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Second coming

8 October 2020 By Liam Proud

Investors eyeing Kaspi.kz’s $6.5 billion initial public offering can be forgiven for wondering what the rush is all about. Mikheil Lomtadze’s group is morphing from a Kazakh bank into a “super app”, spanning consumer credit and e-commerce. Yet floating in London before the transformation is complete, and while Covid-19 lingers, may be premature.

Kaspi’s financial statements tell a promising story. Revenue in recent years has grown at a healthy double-digit clip, reaching $1.3 billion in 2019. Its traditional lending business is slowly shrinking in importance relative to the faster-growing payments and e-commerce bits. Interest income was 51% of revenue last year, compared with 57% in 2017. Lomtadze is basically replicating the business model pioneered by Asian tech behemoths like Tencent: combine everything from payments to retail in one app, keeping customers and their valuable data locked in.

In that context, Lomtadze’s selling shareholders are accepting a rather unambitious price tag. A $6.5 billion equity value, as reported by Reuters on Thursday, is just 6.8 times the earnings Kaspi could generate next year. That’s according to Breakingviews estimates based on the company’s financial targets. Russian digital-banking peer TCS trades at 9 times next year’s earnings, using the median Refinitiv estimate. South American fintech PagSeguro’s multiple is 33.

Investing in a Kazakh company brings idiosyncratic problems. Kaspi’s regulatory filing details eight distinct risks related to its home country, including currency volatility and the political and judicial system. But part of the discount is down to haste. Kaspi would probably merit a multiple closer to PagSeguro’s in a few years, when payments make up a bigger chunk of revenue. Lomtadze is unlikely to get much credit now for the small but fast-growing e-commerce business. Finally, investors are apt to wonder how much bad debt is coming down the pipe, even though the company has slashed lending amid the pandemic.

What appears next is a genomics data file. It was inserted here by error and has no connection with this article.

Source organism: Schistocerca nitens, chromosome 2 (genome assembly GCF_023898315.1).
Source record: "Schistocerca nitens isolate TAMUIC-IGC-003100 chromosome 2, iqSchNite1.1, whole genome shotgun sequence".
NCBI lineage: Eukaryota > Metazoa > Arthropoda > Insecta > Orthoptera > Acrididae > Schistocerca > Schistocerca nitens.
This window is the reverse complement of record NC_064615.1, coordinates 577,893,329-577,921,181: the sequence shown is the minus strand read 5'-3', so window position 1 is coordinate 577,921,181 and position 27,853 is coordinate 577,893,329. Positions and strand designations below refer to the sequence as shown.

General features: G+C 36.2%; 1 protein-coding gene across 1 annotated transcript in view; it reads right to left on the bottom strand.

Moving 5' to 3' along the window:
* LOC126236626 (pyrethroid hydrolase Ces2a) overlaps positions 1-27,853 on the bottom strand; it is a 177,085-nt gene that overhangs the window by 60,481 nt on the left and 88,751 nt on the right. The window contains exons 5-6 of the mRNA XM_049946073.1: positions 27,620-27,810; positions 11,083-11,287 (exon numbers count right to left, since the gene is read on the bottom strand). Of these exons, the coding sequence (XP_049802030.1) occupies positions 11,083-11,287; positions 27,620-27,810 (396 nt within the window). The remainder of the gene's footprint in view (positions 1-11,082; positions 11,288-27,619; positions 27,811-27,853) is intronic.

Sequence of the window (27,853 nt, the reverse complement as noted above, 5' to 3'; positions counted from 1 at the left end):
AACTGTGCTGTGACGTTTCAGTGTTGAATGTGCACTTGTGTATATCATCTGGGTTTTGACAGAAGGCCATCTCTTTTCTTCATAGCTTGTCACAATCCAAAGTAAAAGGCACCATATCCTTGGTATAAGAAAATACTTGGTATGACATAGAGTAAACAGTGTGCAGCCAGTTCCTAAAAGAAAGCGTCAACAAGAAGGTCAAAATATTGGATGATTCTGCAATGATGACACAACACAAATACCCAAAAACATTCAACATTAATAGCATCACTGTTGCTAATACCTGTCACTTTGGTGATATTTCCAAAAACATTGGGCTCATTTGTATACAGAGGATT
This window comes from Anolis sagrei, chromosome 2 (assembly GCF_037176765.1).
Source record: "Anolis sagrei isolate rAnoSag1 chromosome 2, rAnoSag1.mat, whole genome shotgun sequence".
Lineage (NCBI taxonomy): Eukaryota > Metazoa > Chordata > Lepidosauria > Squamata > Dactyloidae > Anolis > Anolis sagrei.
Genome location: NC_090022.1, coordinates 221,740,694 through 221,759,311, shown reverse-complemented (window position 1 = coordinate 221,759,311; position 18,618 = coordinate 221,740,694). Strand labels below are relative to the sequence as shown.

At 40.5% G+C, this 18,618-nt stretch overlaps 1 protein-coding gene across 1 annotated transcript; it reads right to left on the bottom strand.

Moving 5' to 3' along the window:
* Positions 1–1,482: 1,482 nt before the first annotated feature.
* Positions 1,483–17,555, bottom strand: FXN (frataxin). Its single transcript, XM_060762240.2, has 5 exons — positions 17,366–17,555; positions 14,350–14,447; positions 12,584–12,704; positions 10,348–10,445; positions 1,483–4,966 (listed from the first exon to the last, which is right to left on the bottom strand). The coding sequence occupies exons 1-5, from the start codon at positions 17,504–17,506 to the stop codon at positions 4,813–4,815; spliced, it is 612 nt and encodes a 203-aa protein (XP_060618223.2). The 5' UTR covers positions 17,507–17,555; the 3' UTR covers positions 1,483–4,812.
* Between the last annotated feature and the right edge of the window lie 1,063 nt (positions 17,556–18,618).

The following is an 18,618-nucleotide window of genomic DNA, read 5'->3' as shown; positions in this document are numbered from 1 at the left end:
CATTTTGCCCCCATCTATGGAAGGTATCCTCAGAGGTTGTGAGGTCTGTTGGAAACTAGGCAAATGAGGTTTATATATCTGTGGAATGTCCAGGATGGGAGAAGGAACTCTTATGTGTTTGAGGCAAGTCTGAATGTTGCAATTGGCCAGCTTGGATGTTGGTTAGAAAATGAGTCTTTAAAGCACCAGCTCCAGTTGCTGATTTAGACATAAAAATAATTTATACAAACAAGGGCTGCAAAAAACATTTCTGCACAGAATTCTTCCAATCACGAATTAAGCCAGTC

Selling shareholders, including Goldman Sachs and Russian private equity group Baring Vostok Capital Partners, are admittedly staying invested. The float, which will only comprise existing shares, represents about 12%-13% of the company’s total. Still, it’s never reassuring when existing investors are willing to part with some potential upside – especially when a company’s best days are supposed to be firmly in the future.

 

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